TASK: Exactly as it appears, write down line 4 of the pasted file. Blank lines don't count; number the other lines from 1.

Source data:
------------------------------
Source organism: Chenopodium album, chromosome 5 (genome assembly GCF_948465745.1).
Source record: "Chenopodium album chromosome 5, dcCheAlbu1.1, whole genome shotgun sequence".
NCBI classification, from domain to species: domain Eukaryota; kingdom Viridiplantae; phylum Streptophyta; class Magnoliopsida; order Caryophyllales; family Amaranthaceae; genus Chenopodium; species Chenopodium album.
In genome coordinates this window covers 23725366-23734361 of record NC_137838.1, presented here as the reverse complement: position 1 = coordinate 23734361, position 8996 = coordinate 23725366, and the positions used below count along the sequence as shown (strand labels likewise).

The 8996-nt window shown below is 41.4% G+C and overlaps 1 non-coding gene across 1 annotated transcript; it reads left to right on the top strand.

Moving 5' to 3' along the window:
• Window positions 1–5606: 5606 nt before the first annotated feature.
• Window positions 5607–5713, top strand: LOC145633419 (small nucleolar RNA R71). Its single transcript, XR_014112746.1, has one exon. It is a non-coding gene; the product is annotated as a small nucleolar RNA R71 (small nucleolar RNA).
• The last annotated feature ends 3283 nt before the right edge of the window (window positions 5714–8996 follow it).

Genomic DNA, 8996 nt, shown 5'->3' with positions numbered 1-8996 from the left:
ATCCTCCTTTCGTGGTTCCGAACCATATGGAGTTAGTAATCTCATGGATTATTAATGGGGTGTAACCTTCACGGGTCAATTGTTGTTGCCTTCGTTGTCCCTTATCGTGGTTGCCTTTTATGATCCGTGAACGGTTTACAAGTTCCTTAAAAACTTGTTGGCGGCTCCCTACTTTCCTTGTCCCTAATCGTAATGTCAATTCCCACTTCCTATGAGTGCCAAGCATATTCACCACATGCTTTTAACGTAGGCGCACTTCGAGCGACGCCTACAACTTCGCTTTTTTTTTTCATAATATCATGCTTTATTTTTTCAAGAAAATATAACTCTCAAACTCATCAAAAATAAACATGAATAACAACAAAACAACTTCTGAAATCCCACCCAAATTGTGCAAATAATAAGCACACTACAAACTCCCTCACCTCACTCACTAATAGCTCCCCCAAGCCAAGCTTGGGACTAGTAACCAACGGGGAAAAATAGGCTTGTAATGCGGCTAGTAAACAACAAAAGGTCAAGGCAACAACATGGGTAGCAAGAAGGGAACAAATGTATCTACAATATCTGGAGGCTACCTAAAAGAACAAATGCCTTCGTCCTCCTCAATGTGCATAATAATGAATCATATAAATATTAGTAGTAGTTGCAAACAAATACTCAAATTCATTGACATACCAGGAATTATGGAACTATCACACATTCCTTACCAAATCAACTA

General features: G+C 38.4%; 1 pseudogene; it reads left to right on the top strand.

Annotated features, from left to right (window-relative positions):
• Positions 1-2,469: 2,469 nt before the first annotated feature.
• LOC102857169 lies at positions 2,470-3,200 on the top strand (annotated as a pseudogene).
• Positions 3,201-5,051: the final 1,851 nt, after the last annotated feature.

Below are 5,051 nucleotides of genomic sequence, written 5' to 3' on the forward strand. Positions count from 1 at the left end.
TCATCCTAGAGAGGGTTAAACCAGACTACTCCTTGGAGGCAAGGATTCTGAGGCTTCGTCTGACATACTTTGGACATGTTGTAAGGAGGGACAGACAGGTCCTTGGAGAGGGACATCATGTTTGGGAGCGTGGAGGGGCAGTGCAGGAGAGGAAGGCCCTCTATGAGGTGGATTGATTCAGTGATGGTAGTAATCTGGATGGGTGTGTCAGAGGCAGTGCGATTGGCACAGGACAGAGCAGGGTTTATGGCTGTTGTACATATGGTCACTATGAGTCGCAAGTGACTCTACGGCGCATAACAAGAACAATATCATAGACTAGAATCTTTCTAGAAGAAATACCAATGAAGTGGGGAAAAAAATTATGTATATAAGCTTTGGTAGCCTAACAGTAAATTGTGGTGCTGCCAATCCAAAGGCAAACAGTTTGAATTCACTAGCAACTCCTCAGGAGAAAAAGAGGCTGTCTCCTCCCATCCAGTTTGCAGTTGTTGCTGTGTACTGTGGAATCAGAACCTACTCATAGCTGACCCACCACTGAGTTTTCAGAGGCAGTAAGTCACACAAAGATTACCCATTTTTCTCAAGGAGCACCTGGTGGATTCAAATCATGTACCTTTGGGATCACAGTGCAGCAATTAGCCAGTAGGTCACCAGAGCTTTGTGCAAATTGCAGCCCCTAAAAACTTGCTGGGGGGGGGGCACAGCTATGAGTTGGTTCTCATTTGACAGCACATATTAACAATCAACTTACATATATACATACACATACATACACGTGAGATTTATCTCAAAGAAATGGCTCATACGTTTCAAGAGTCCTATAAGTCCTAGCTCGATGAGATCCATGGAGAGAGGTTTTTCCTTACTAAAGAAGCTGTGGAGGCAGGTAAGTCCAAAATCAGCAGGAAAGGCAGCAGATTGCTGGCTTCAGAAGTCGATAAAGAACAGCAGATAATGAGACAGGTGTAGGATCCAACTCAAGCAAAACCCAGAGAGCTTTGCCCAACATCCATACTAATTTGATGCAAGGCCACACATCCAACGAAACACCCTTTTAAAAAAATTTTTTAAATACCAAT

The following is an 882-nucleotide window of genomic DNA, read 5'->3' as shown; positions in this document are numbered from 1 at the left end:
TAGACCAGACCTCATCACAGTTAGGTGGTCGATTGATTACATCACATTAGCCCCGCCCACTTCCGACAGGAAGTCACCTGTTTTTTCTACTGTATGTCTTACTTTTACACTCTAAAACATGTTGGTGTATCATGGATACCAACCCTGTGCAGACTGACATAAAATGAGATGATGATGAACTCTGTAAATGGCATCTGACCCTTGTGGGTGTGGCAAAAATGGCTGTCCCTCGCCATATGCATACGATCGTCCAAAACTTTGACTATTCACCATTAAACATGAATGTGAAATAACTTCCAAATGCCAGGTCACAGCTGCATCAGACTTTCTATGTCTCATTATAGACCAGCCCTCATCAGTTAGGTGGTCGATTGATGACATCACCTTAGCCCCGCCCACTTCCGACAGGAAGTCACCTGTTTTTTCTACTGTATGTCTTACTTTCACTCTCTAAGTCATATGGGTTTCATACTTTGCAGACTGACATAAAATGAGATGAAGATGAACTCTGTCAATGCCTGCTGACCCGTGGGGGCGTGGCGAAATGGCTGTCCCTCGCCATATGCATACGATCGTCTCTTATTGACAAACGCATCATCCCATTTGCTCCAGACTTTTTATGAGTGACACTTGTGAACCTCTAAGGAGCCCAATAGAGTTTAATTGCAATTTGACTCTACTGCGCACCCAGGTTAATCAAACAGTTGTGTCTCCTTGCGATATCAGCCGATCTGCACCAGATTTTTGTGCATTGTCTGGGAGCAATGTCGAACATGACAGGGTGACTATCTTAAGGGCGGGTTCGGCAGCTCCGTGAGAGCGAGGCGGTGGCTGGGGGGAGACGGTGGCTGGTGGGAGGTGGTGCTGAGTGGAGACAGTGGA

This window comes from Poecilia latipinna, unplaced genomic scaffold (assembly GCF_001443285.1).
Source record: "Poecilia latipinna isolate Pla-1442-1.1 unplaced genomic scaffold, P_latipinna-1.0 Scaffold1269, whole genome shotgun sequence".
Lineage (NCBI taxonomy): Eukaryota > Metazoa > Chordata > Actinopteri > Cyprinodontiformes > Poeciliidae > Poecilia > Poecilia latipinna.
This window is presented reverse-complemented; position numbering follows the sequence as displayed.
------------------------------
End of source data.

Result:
In genome coordinates this window covers 23725366-23734361 of record NC_137838.1, presented here as the reverse complement: position 1 = coordinate 23734361, position 8996 = coordinate 23725366, and the positions used below count along the sequence as shown (strand labels likewise).